The first example comes from work we did with Lincolnshire Fields Country Club in Champaign, Ill., where J. Scott Werner, CGCS, a 28-year member of GCSAA, oversees maintenance. As a part of this project, the three greenside bunkers on the 11th hole were reduced in size by 50 percent, but the hole’s strategy and shot value actually increased significantly because of the bunkers’ new locations.
A substantial area of low-maintenance fescue was planned for the front right of the tees, replacing the higher-maintenance Kentucky bluegrass rough. The amount of bentgrass approach was also reduced by 50 percent. The result was a more strategic golf hole that the members will enjoy, with a reduction in the costs to maintain this hole — an added benefit for Werner and his team.
Island Hills Golf Club
The master plan and before-and-after views for hole No. 6 at Island Hills Golf Club in Centreville, Mich. Note the new low-maintenance secondary rough on the left side of the hole.
We also recently completed work on the Championship Course at Island Hills Golf Club in Centreville, Mich., located in the center of the state, just south of Kalamazoo. This is a unique facility that features no less than six different golfing options for its patrons, from the traditional Championship and Mini courses to two different seven-hole loops.
At Island Hills, where Joe Jehnsen, CGCS, a 19-year GCSAA member, is the director of grounds, our work focused on playability and maintenance improvements. On the sixth hole, the strategy and shot value have increased while the surface areas of the bentgrass fairways and sand bunkers have decreased significantly. Golfers have complimented the remodeled hole, while the owner and Jehnsen appreciate the reduced cost to maintain the hole — a win-win-win for all three interested parties.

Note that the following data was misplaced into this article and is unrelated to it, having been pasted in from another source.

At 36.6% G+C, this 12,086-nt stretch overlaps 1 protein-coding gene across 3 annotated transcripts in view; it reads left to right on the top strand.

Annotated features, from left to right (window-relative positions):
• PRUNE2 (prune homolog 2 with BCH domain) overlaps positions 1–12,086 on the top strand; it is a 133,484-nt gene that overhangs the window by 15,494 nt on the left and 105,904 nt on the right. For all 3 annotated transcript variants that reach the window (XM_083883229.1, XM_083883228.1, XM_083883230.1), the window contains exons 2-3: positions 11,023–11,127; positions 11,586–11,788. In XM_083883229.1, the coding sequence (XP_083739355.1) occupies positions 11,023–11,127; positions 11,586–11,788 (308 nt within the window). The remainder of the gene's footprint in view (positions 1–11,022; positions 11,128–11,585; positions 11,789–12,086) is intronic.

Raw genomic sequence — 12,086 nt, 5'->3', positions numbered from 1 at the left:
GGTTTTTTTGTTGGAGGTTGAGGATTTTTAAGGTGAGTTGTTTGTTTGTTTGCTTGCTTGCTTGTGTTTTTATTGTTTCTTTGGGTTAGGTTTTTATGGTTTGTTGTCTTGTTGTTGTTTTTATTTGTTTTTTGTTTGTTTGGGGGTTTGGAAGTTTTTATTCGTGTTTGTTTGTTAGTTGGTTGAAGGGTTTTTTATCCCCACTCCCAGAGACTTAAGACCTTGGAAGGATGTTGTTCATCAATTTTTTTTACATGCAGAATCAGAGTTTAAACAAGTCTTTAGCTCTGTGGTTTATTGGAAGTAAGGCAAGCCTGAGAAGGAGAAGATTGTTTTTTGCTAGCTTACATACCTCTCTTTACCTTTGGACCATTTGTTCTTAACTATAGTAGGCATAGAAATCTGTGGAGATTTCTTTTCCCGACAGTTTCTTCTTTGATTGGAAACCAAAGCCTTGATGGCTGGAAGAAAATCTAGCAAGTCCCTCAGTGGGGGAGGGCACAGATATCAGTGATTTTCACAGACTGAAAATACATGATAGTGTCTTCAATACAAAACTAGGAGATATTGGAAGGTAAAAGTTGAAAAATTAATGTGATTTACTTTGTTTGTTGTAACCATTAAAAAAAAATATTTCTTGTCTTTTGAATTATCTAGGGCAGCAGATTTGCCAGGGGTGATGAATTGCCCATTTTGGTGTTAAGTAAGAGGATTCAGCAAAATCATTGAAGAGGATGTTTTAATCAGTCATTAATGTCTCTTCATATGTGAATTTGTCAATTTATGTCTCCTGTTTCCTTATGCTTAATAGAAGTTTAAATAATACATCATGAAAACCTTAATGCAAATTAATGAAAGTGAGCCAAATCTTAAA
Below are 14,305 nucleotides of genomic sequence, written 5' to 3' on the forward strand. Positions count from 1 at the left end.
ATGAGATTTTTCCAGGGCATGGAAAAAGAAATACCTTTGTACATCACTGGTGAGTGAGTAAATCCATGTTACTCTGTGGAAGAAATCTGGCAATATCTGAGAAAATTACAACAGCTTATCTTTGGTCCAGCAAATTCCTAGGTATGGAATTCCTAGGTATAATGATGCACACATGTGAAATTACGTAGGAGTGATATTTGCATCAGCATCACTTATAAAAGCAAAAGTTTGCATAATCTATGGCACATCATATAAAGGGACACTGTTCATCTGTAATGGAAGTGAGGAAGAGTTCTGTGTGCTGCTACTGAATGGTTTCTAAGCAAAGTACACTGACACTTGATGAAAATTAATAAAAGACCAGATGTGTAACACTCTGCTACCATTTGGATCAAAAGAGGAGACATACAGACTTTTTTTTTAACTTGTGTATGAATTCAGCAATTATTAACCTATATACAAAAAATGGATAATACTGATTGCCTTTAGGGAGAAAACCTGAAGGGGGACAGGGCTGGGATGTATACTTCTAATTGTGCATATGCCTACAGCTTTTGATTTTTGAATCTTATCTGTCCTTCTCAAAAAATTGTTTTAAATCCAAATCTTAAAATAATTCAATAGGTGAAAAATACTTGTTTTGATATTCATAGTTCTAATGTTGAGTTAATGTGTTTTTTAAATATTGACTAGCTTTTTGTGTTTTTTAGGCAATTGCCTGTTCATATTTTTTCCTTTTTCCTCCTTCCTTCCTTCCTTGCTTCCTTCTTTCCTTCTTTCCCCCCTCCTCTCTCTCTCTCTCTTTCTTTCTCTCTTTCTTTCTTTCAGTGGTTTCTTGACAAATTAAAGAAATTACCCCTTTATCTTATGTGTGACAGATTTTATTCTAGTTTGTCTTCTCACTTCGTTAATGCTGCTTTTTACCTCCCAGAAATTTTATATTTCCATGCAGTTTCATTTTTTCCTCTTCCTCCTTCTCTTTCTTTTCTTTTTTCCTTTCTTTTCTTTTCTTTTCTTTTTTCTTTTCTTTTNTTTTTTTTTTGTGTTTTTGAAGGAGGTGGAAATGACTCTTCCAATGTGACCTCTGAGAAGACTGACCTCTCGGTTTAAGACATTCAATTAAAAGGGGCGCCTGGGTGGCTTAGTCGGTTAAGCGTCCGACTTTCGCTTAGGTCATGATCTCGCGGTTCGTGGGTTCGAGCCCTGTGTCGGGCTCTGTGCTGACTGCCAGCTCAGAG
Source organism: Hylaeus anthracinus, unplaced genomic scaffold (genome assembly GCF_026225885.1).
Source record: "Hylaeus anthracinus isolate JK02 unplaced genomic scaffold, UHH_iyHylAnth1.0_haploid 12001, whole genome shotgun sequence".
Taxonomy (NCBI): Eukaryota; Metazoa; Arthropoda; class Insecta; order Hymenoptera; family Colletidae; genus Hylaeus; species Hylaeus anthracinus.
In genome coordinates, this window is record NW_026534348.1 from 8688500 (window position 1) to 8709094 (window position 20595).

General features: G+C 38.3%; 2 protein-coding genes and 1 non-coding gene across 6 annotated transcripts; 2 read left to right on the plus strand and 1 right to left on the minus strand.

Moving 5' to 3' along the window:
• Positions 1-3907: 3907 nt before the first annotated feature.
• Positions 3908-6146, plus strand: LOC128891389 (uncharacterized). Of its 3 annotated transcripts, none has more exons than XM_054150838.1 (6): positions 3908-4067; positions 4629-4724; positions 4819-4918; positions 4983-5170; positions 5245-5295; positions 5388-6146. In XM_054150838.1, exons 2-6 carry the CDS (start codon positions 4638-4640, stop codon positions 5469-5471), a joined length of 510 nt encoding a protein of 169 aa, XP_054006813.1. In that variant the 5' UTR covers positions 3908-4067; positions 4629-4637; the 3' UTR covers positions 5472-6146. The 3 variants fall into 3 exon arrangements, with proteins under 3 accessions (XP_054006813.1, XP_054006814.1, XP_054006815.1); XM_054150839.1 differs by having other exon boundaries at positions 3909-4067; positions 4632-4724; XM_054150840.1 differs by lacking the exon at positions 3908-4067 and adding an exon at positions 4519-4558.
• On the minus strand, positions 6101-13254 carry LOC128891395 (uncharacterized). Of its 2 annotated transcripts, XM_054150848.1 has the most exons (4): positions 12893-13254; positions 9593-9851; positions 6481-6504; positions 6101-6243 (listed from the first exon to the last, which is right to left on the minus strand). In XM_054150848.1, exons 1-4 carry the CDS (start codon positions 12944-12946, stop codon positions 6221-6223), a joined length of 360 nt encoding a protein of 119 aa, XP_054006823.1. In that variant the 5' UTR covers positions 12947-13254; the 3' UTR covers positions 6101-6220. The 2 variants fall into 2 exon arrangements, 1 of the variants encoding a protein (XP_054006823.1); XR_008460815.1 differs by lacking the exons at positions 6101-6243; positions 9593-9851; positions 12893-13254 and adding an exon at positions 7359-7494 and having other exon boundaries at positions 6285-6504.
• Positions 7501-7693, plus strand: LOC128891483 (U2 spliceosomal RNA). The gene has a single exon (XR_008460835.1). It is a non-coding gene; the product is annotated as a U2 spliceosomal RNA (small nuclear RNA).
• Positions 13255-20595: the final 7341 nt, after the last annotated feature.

Flossmoor Country Club
The master plan and before-and-after views for hole No. 3 at Flossmoor (Ill.) Country Club, founded in 1899. A “wispy” low-rate seed mix was used for fescue and little bluestem in the secondary rough area so golfers can easily find errant shots.
The final example comes from Flossmoor (Ill.) Country Club, where our focus centered on the course’s rough. We were charged to increase the amount of low-maintenance secondary rough (fescue and little bluestem) to help decrease the area of the higher-maintenance primary rough (Kentucky bluegrass).
The vivid impact of the work performed can be seen at a glance. The members enjoy the dramatic new look of the hole, while GCSAA Class A superintendent Bob Lively, a 24-year member of the association, appreciates the lower maintenance the secondary rough areas afford.
In today’s environment, master planning for golf course projects is no longer a luxury. Facilities want the process of master planning to increase annual revenue while at the same time lowering their annual maintenance costs. Today’s innovative golf course architects need to accept and embrace these demands as challenging yet exciting goals that, when executed properly, satisfy the club’s goals and objectives. The result will be more financially sustainable golf facilities with happy golfers, happy owners and, ultimately, happy superintendents.
Raymond Hearn is a practicing golf course architect and the president and founder of Raymond Hearn Golf Course Designs Inc., based in Holland, Mich.